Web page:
Education

Education: Leading The Way For A Better City

While the Board of Aldermen does not have direct control of St. Louis Public Schools, we can still be an advocate for quality education.

Our public schools can lead the way in lifting families up from poverty, reduce the risk for youth to engage in harmful, and illegal behavior, and ensure that resident’s don’t have to make the choice of leaving the community they love to seek out other educational options in our region.

city county school proficiency index - z2VDAYg

As alderman, I will advocate for:

  • Expansion of the Pre-Kindergarten option in public schools
  • Public funding for the first two years of community college for any student in public schools who maintains a C average through their junior and senior years
  • Research and implementation of the best charter school models
  • Closure of low-performing charter schools

 

Our ward has excellent options for families seeking a solid education for their children, as well as places where we can do better. As your Alderman, I’ll work with leaders in ward schools to make sure we stay on the right track, while advocating for citywide improvements that benefit everyone’s quality of life.

1 thought on “Education: Leading The Way For A Better City”

  1. Paul, I work at the Boeing company where, for the past five years, there’s been a hiring frenzy of super-bright young professionals. I’m one of the older guys, but my work area is now made up of >50% folks only a few years out of college, many just married and starting or thinking about starting families. They know that I live in the city, are curious about it, and think that it’s kind of cool. But, when it comes time to choose their own home, they always pick somewhere outside city limits.
    When I ask why, I hear that they’re not worried about crime, about the state of the sidewalks, about lead paint in old buildings, or about a 1% income tax. The reasons that they stay away are schools, schools, and schools. There is even one couple I know who already had a home in the city but, as soon as they had their first child, they immediately moved out. I mention to these young folks that there are highly rated charter schools available, but they respond that there are not enough of them to guarantee a spot for their child. I mention that the public schools have turned the corner are on an upward trend, but they respond that the St. Louis public schools have supposedly been turning the corner for the last half century, but somehow are still among the lowest rated in the nation.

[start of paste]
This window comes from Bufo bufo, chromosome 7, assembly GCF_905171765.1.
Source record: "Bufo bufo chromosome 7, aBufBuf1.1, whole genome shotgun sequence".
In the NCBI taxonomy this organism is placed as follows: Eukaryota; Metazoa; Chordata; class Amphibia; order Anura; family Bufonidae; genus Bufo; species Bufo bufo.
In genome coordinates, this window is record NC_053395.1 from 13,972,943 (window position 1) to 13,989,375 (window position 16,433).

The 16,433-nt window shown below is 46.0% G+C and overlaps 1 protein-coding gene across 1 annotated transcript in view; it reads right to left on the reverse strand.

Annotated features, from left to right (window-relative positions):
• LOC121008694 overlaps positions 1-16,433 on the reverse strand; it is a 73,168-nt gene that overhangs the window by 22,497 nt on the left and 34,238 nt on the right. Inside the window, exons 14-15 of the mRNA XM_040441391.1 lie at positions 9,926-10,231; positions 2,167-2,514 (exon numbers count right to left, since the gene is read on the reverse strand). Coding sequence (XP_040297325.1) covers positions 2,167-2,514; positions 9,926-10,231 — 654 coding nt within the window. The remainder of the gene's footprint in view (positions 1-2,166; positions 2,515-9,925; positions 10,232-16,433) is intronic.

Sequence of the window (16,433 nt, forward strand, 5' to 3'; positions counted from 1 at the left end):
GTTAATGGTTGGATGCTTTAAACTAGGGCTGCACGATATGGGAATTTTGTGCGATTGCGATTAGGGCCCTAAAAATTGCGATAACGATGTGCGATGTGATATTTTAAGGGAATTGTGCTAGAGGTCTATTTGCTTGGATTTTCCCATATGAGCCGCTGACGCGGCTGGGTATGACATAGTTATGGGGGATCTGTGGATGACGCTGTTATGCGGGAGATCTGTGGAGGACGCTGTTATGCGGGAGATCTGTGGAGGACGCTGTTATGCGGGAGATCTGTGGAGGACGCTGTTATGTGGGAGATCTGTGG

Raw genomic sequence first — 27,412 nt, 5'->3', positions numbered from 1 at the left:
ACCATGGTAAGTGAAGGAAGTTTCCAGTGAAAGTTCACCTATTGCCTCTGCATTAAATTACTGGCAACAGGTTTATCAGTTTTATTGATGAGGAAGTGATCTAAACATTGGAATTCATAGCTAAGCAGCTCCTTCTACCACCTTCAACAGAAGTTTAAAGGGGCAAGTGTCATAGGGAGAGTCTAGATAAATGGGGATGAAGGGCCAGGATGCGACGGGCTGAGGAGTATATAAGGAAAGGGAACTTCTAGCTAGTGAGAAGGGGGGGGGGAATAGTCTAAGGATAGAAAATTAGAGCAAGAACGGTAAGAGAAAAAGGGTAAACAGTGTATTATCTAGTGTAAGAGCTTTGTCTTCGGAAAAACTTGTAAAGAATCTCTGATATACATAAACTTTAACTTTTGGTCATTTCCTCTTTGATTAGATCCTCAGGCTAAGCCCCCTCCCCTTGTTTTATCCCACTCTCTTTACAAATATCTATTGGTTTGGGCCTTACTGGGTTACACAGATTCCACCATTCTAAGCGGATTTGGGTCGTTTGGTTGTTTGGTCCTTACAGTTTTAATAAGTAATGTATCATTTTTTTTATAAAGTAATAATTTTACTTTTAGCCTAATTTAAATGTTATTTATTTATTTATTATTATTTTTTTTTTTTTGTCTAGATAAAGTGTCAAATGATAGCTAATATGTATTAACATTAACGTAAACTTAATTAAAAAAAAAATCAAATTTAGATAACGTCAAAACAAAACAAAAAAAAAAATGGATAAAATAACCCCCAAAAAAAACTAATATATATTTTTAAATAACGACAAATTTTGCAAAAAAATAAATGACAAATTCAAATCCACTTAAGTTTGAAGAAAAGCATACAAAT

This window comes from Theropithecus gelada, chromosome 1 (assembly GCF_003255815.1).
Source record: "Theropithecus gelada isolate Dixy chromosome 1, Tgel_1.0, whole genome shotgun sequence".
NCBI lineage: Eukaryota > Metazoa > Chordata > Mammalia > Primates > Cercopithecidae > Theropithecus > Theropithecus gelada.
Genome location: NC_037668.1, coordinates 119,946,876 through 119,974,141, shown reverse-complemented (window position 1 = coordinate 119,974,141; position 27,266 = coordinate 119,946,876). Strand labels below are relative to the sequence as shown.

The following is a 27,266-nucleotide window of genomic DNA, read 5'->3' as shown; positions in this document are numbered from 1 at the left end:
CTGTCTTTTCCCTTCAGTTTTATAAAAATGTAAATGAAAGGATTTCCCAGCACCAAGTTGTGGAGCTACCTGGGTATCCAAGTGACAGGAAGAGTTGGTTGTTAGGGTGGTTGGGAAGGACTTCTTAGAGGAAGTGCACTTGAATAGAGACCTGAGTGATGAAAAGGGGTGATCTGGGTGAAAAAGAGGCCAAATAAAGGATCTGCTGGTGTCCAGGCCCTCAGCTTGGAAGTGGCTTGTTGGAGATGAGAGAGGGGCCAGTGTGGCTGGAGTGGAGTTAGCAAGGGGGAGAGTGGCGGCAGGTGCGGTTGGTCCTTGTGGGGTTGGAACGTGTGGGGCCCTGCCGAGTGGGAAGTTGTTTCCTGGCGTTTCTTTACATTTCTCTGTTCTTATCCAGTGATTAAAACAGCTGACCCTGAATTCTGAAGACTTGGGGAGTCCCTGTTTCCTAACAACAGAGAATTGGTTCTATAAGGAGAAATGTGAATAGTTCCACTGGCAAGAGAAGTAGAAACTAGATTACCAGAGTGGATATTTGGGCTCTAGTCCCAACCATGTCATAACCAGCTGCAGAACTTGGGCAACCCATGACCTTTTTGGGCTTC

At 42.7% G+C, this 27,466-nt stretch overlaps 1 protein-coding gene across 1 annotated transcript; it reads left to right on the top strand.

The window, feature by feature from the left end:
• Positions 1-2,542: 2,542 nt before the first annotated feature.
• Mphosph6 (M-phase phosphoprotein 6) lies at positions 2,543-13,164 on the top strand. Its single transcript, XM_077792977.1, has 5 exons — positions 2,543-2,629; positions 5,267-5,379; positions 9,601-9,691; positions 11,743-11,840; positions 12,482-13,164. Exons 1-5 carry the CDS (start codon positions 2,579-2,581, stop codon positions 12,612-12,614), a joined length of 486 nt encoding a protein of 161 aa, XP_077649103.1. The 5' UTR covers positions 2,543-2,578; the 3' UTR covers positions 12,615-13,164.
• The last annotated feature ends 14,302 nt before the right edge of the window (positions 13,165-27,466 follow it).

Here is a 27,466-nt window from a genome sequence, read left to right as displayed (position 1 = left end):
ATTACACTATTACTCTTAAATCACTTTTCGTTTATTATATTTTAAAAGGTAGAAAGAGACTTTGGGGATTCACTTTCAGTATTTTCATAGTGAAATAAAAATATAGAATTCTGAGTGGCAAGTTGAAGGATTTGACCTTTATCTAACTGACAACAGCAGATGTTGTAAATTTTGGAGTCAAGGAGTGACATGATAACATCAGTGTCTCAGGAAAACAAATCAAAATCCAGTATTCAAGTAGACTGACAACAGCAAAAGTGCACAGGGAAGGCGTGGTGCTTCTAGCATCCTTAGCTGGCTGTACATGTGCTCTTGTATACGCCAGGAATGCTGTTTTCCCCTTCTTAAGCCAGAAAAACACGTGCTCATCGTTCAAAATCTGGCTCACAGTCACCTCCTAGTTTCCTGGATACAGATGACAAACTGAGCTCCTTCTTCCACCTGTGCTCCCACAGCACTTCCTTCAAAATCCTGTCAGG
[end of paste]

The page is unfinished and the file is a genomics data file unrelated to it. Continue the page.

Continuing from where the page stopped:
Okay, the aldermen don’t have direct control over the schools. But they do have influence. You mention on your website that you would lobby for closing low performing charter schools. That’s great! What about low performing public schools? You say that you’ll implement the best charter school models. That’s great! What if the best charter school models involve classroom discipline and firing teachers that don’t meet high standards?
    I understand that you don’t want a two tiered, have and have-not system of charter and public schools. I attended public schools myself and agree that they’re essential. But if you’re not willing to challenge the public system status quo stranglehold on the St. Louis schools, to use charter schools as competition to push the public schools to give more than lip service to improvement and change, none of the other goals you pursue, of integration, justice, or equal opportunity, are going to have a lasting foundation.

    Like

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